The initial idea that COVID-19 would make everyone equal quickly was misplaced, especially on Lesvos. While race, nationality, gender, and wealth do not physically determine who is most likely to be infected with COVID-19, these factors starkly influence how comfortably and efficiently people can protect themselves from or suffer an infection with the virus.
On Lesvos, the contrast between peoples’ realities during the corona crisis could not have been more drastic. European citizens worried about the constraints of their privileges and limited medical equipment and health care access. These fears are, of course, reasonable. However, Europeans’ ‘existential fears’ acquire a whole new connotation when compared to the ‘existential fears’ of migrants on Lesvos. Neither the infrastructure of Moria nor any other camp on Lesvos could withstand a COVID-19 outbreak.
The structural inequality between migrants and European citizens made obvious by the different treatment upon their arrival in Greece during the corona crisis. While the exact measures changed throughout the first half of 2020, European tourists were always provided with a private hotel room, three meals a day, and medical support on the government’s expense while waiting for their COVID-19 test results. Tourists could further travel to their final destinations and were trusted to self-quarantine, not forced to by the authorities. Migrants arriving in the north of Lesvos from April onwards were kept in the closed quarantine camp of ‘Megala Therma’. Within the past weeks, further quarantine camps were established on beaches on the north shore.
Migrant camps, in their very nature, rescind peoples’ freedoms and make them unequal. However, these features were naturally and actively expanded during the corona crisis. On the one hand, the structure of permanent camps like Moria does not allow people to isolate themselves to prevent an infection with COVID-19: 15,000 migrants sharing facilities built for 3000 do not allow for privacy. Further, the already insufficient medical treatment of migrants and the scarcity of water and other hygienic measurements could not accommodate a COVID-19 outbreak within the camp.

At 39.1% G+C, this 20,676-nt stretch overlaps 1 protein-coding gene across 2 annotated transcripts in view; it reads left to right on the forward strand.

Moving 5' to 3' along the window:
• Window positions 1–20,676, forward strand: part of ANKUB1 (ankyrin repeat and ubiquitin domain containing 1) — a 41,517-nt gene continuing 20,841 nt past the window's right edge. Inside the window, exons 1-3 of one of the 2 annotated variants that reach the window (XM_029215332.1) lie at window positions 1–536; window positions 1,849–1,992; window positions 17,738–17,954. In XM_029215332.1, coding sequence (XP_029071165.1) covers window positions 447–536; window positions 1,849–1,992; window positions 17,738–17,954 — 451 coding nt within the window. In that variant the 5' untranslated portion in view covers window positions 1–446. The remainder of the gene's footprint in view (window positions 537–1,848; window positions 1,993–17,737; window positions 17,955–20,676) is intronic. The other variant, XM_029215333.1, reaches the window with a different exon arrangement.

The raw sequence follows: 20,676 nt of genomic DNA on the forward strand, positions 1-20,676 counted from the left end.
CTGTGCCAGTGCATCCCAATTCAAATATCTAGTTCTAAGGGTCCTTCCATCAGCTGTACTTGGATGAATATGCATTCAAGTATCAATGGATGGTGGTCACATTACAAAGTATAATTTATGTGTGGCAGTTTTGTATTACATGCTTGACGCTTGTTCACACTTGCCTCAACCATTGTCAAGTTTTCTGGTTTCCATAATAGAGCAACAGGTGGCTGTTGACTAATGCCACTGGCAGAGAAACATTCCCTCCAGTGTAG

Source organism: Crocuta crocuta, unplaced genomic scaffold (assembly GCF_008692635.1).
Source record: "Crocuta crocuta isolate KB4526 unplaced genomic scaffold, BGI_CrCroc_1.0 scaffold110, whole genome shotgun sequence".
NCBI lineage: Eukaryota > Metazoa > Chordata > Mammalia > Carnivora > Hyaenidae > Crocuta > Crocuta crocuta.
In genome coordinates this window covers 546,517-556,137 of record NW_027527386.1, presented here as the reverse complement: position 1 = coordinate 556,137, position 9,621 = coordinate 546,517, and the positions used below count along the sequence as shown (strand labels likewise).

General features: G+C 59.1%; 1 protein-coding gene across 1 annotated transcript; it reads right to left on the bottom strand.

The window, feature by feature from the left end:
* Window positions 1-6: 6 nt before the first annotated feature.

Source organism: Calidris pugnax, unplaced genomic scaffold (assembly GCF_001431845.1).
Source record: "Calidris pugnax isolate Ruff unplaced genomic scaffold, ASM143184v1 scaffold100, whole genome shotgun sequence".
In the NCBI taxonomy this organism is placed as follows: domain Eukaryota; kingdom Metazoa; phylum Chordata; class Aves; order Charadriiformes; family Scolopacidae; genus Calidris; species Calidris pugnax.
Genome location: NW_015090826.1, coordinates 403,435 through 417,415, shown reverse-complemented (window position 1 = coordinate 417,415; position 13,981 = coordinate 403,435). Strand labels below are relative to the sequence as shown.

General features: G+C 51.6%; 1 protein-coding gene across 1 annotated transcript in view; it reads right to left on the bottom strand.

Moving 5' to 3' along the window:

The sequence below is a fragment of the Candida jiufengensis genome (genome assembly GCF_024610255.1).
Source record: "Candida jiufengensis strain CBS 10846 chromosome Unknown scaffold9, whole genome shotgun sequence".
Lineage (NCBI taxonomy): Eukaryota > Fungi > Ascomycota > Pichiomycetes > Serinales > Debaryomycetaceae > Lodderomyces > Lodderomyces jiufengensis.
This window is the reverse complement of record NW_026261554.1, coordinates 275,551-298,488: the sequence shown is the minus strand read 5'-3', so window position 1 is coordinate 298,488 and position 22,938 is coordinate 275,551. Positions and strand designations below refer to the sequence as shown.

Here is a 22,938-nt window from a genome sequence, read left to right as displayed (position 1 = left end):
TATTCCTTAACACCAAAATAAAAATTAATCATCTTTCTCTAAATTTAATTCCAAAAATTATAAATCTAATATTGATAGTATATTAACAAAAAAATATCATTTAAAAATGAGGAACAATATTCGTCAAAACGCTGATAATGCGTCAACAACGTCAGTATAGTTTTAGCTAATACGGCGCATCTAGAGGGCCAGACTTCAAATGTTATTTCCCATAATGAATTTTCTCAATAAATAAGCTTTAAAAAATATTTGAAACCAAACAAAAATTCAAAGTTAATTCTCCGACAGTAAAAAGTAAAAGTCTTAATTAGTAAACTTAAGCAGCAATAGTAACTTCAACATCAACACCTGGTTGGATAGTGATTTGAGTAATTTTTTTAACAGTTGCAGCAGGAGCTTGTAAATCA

Instead of dissolving permanent camps and allowing migrants to protect themselves from COVID-19, the local authorities established quarantine camps to prevent the virus reaching the permanent camps. Initially, these quarantine camps were claimed to serve as a temporary abode in which newly arriving migrants were tested for COVID-19 and would have to absolve a 14-day quarantine before being transferred to a permanent migrant camp. While the establishment of further camps worsens the problematic and inhumane treatment of migrants, preventing the spread of COVID-19, especially in migrant camps, is desirable.
Thus, while the way the local authorities chose to allegedly prevent the spread of COVID-19 in permanent camps has big structural deficits, its implementation could have hardly been worse.
Instead of giving newly arriving migrants the chance quarantine for 14 days in humane living conditions with a sufficient supply of food, water, and access to medical treatment, the local authorities rather facilitated the spread of COVID-19 within the quarantine camps.
A woman who was among the first people to be put into the closed quarantine camp ‘Megala Therma’ told us about the situation within the camp: “Upon our arrival, we were told that we had to stay in the quarantine camp for 14 days and would be transferred to Moria after. However, we stayed in ‘Megala Therma’ for a total of 35 days without being further informed when we would be transferred to Moria. […] On the day of arrival, we were tested for COVID-19. From our group, everyone tested negative. Other migrant groups who arrived later were also tested for COVID-19. However, the authorities did not separate the groups from one another, not even while waiting for the test results. Neither was there the possibility to isolate oneself out of one’s own initiative.”
About the general supply and treatment, our respondent said that “People were always together. At one point, there were five positive cases of COVID-19 within Megala Therma. However, there were no doctors present nor did we have access to medicine. […] We were provided with one meal a day and one bottle of water. Since the camp is in the middle of nowhere, we could not buy additional food, water, or medicine.”
Our respondent was only one of the current 162 who are placed at ‘Megala Therma’. By now, there are four other quarantine camps set up on the beaches where migrants landed in the past weeks: one in Tsonia (38 people), one in Mantamados (28 people), and two in front of the camp in 'Megala Therma' (11 & 28 people). While the living and hygienic situation in ‘Megala Therma’is by no means adequate, these conditions are even more provisional in the beach camps. While the current inhabitants of the beach camps were forced to stay at the beach, the authorities sometimes took several days to install tents and portable toilets.
The local authorities on Lesvos used the corona crisis as an excuse to not only put permanent camps like Moria under lockdown, but to establish further closed camps. The living and hygienic conditions in the quarantine camps are catastrophic and trigger COVID-19 outbreaks. It is contemptible to force migrants to live in these deleterious situations especially during a pandemic. We demand proper provision for migrants including a sufficient supply of food and water, proper housing, adequate medical treatment, and the possibility for self-isolation. We demand the authorities to not be hypocrites and let the quarantine camps become what they allegedly wanted the permanent camps to prevent from: COVID-19 hotspots.
Preventing the spread of and providing treatment for COVID-19 is not a question of possibility but a question of will. Treat migrants in a humane manner!